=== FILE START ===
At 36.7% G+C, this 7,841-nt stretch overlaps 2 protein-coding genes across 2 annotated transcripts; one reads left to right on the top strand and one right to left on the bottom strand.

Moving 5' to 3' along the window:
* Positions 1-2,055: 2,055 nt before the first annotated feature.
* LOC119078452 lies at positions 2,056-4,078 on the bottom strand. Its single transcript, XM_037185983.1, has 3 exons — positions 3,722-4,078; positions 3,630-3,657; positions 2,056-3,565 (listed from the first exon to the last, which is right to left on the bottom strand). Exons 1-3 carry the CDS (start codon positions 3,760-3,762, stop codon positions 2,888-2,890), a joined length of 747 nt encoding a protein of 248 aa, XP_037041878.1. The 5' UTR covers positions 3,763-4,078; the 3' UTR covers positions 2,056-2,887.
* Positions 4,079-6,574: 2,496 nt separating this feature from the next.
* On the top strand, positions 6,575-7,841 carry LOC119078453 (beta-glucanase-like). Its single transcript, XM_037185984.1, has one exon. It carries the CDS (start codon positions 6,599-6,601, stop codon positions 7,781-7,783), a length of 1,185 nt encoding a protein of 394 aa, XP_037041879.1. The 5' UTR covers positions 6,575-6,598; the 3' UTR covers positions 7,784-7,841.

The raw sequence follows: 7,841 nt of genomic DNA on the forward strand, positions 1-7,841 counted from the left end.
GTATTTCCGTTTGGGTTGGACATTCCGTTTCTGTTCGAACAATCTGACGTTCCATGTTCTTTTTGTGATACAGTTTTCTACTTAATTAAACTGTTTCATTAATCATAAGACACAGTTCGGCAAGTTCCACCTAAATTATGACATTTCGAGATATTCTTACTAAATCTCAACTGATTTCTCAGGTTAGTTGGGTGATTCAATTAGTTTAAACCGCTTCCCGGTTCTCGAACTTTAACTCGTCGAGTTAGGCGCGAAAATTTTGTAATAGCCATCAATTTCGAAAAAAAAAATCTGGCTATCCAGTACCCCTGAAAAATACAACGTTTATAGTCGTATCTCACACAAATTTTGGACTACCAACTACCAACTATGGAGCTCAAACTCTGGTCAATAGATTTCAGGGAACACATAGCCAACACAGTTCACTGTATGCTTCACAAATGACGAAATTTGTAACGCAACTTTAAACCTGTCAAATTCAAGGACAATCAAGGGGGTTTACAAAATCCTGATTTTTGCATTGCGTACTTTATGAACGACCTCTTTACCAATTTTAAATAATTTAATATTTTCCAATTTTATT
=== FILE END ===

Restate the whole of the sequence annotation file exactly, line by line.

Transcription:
At 36.7% G+C, this 7,841-nt stretch overlaps 2 protein-coding genes across 2 annotated transcripts; one reads left to right on the top strand and one right to left on the bottom strand.

Moving 5' to 3' along the window:
* Positions 1-2,055: 2,055 nt before the first annotated feature.
* LOC119078452 lies at positions 2,056-4,078 on the bottom strand. Its single transcript, XM_037185983.1, has 3 exons — positions 3,722-4,078; positions 3,630-3,657; positions 2,056-3,565 (listed from the first exon to the last, which is right to left on the bottom strand). Exons 1-3 carry the CDS (start codon positions 3,760-3,762, stop codon positions 2,888-2,890), a joined length of 747 nt encoding a protein of 248 aa, XP_037041878.1. The 5' UTR covers positions 3,763-4,078; the 3' UTR covers positions 2,056-2,887.
* Positions 4,079-6,574: 2,496 nt separating this feature from the next.
* On the top strand, positions 6,575-7,841 carry LOC119078453 (beta-glucanase-like). Its single transcript, XM_037185984.1, has one exon. It carries the CDS (start codon positions 6,599-6,601, stop codon positions 7,781-7,783), a length of 1,185 nt encoding a protein of 394 aa, XP_037041879.1. The 5' UTR covers positions 6,575-6,598; the 3' UTR covers positions 7,784-7,841.

The raw sequence follows: 7,841 nt of genomic DNA on the forward strand, positions 1-7,841 counted from the left end.
GTATTTCCGTTTGGGTTGGACATTCCGTTTCTGTTCGAACAATCTGACGTTCCATGTTCTTTTTGTGATACAGTTTTCTACTTAATTAAACTGTTTCATTAATCATAAGACACAGTTCGGCAAGTTCCACCTAAATTATGACATTTCGAGATATTCTTACTAAATCTCAACTGATTTCTCAGGTTAGTTGGGTGATTCAATTAGTTTAAACCGCTTCCCGGTTCTCGAACTTTAACTCGTCGAGTTAGGCGCGAAAATTTTGTAATAGCCATCAATTTCGAAAAAAAAAATCTGGCTATCCAGTACCCCTGAAAAATACAACGTTTATAGTCGTATCTCACACAAATTTTGGACTACCAACTACCAACTATGGAGCTCAAACTCTGGTCAATAGATTTCAGGGAACACATAGCCAACACAGTTCACTGTATGCTTCACAAATGACGAAATTTGTAACGCAACTTTAAACCTGTCAAATTCAAGGACAATCAAGGGGGTTTACAAAATCCTGATTTTTGCATTGCGTACTTTATGAACGACCTCTTTACCAATTTTAAATAATTTAATATTTTCCAATTTTATT